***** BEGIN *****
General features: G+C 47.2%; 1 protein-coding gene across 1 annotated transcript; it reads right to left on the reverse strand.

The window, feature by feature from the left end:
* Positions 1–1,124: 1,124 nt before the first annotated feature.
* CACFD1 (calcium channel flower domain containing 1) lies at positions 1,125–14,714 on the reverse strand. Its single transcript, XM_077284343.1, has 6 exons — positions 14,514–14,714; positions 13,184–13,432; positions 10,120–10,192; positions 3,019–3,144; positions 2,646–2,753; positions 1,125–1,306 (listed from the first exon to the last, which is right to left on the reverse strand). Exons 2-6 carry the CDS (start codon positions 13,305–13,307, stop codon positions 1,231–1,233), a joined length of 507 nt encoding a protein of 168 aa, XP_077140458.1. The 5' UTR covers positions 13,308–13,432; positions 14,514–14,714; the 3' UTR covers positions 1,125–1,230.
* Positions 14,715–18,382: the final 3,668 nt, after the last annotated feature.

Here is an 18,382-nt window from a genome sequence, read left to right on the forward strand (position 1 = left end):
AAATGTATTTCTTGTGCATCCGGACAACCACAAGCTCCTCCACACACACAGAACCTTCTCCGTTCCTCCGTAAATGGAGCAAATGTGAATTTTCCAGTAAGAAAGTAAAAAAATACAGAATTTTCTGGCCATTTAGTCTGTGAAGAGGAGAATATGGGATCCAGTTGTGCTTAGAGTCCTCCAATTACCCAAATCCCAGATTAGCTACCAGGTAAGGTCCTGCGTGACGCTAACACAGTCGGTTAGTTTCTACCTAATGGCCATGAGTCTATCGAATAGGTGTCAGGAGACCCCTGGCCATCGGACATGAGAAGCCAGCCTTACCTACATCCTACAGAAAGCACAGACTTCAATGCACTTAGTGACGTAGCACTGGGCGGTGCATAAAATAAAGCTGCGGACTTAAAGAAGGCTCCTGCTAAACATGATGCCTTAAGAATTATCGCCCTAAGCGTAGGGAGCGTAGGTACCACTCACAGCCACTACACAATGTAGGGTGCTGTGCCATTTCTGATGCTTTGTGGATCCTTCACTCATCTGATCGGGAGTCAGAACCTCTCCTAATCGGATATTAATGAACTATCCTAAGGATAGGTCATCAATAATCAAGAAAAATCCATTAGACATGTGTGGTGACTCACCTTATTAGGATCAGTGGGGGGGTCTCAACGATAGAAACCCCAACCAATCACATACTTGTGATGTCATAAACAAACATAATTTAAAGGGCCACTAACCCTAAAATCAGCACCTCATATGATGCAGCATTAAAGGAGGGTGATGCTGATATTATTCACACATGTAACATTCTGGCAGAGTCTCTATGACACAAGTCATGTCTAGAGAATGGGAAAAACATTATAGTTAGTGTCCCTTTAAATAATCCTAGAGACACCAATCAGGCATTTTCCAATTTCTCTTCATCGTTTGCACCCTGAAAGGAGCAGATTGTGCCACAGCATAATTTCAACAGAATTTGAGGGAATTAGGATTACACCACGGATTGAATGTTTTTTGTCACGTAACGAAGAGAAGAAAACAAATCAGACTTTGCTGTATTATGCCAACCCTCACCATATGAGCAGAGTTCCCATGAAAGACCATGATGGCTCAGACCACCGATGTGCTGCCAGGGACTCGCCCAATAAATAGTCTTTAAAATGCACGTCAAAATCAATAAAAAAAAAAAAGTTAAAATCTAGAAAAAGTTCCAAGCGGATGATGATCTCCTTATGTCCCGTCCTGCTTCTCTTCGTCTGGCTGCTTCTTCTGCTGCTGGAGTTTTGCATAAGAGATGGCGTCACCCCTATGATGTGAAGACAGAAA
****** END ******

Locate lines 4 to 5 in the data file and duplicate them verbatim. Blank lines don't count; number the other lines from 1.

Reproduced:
* CACFD1 (calcium channel flower domain containing 1) lies at positions 1,125–14,714 on the reverse strand. Its single transcript, XM_077284343.1, has 6 exons — positions 14,514–14,714; positions 13,184–13,432; positions 10,120–10,192; positions 3,019–3,144; positions 2,646–2,753; positions 1,125–1,306 (listed from the first exon to the last, which is right to left on the reverse strand). Exons 2-6 carry the CDS (start codon positions 13,305–13,307, stop codon positions 1,231–1,233), a joined length of 507 nt encoding a protein of 168 aa, XP_077140458.1. The 5' UTR covers positions 13,308–13,432; positions 14,514–14,714; the 3' UTR covers positions 1,125–1,230.
* Positions 14,715–18,382: the final 3,668 nt, after the last annotated feature.